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Many of today’s new cars come with some level of automation, such as pre-charged brakes or adaptive cruise control. But if Elon Musk is correct, cars will be completely autonomous by 2023. What impact will this have on drivers, insurance companies, and the automotive industry?
Penney Law’s own Paul Hoybjerg covers this in a recent issue of The Litigator, a trade publication for Sacramento lawyers. Read his article, “The Self Driving Car: Science Fiction Becomes Reality, Creating a Legal Quandary“.
Contrary to the popular opinion that people love their cars, Hoybjerg explains that millennials are not as attached to the idea of driving as older generations are, and realize that buying cars is (usually) a horrible investment. Uber, Lyft and Apple are among the companies that have invested large sums in the development of self-driving technology.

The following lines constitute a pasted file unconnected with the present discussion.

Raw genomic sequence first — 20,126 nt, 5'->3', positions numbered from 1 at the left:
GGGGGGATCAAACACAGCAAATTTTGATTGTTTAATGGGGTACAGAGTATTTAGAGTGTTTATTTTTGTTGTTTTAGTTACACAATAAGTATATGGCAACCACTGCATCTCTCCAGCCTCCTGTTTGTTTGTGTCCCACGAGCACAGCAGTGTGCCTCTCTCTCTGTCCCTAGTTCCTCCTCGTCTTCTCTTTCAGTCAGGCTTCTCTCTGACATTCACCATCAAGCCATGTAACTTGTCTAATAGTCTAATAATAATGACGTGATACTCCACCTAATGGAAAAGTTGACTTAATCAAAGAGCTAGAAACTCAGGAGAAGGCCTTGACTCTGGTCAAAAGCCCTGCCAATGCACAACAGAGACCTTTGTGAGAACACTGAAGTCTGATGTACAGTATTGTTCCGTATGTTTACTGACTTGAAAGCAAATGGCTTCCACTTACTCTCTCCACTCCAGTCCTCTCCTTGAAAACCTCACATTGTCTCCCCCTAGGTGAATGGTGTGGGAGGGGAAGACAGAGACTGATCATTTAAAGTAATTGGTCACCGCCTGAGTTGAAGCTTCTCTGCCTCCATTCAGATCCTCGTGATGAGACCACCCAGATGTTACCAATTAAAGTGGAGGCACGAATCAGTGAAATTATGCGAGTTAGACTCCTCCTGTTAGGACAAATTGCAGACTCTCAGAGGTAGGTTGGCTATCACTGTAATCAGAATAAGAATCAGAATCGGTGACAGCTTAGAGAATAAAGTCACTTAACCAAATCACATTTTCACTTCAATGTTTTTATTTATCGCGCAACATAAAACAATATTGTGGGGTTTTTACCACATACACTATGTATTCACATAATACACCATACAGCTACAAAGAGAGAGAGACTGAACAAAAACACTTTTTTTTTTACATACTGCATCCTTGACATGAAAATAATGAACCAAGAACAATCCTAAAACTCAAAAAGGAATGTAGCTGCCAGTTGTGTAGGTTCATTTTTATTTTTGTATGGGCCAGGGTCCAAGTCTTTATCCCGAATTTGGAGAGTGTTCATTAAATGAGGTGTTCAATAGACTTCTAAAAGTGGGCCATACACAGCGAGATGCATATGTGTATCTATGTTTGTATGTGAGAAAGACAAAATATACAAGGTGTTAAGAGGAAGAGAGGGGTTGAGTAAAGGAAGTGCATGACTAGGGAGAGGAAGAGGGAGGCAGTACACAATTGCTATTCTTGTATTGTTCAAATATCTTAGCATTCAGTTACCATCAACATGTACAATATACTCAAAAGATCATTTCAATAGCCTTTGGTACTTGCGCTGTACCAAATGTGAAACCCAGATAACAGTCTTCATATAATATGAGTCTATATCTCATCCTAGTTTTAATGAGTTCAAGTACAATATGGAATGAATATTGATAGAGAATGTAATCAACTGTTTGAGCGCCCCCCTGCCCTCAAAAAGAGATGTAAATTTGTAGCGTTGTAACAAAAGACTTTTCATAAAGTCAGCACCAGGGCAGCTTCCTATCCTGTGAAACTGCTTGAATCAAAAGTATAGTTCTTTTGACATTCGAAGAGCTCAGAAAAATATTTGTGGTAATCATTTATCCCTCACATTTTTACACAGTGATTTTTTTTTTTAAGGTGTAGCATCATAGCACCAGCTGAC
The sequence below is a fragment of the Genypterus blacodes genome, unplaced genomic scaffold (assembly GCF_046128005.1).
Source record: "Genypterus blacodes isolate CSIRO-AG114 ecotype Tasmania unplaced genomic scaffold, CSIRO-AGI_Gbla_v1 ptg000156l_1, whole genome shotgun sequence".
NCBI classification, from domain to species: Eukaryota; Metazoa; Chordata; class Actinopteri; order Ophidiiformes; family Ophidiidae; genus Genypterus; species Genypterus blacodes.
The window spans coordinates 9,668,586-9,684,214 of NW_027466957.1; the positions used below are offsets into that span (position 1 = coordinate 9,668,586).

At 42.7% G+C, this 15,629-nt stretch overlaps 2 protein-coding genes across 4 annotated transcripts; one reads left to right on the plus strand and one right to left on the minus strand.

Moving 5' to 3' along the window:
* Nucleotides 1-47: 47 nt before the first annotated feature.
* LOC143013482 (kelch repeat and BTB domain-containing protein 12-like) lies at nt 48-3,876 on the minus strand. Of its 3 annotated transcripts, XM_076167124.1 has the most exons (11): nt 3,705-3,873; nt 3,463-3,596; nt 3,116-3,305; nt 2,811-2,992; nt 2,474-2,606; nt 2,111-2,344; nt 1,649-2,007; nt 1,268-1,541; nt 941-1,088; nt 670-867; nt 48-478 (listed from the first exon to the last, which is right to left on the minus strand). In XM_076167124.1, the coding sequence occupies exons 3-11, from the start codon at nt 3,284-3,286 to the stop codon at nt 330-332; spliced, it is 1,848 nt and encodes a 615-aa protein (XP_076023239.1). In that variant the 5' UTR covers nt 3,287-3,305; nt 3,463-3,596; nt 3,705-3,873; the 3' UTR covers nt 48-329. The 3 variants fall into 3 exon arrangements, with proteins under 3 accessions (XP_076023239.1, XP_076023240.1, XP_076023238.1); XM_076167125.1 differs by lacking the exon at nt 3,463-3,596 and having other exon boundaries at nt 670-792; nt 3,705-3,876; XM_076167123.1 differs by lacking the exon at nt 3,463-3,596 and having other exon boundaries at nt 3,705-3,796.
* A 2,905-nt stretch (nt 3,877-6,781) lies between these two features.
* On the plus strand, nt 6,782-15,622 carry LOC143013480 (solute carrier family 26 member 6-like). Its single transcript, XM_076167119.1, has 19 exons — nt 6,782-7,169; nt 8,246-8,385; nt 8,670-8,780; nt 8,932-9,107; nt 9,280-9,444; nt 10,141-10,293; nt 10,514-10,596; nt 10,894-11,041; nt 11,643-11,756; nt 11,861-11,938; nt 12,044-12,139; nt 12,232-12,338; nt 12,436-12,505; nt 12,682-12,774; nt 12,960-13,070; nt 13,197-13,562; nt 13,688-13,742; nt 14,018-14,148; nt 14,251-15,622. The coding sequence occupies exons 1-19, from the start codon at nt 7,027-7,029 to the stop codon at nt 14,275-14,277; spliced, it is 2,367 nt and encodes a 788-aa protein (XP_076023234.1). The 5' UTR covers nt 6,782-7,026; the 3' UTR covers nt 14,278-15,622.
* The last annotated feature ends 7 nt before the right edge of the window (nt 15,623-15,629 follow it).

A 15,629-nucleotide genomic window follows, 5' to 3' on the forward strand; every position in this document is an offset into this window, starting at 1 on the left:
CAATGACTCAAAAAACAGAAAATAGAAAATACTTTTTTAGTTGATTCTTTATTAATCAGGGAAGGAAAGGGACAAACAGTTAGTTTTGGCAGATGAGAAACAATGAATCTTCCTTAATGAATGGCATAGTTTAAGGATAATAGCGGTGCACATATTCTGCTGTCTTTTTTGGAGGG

The promise of self-driving cars comes with the promise of reduced car collisions leading to fewer injuries and auto-related deaths.” – from the article linked above
Other potential benefits include:
The biggest possible negative effects will be on the insurance industry, defense bars, and car repair centers.
Though less accidents will likely occur over time, there will certainly be exceptions. Currently, liability is typically assumed per some type of negligence on the part of at least one driver. Without drivers, who is to blame when a car accident causing a personal injury occurs?
It may get complicated. Self-driving cars are vulnerable to cyber attacks and hacks, and security will be an issue. The cyber attacker should be held responsible, but there is also a level of responsibility assigned to the manufacturer of the computer system. Each car contains components from a variety of suppliers, so if faulty manufacturing is found to be the cause of an accident, questions of specific liability will need to be resolved.
Sacramento car accident lawyers will have to hone their high-tech investigation skills.
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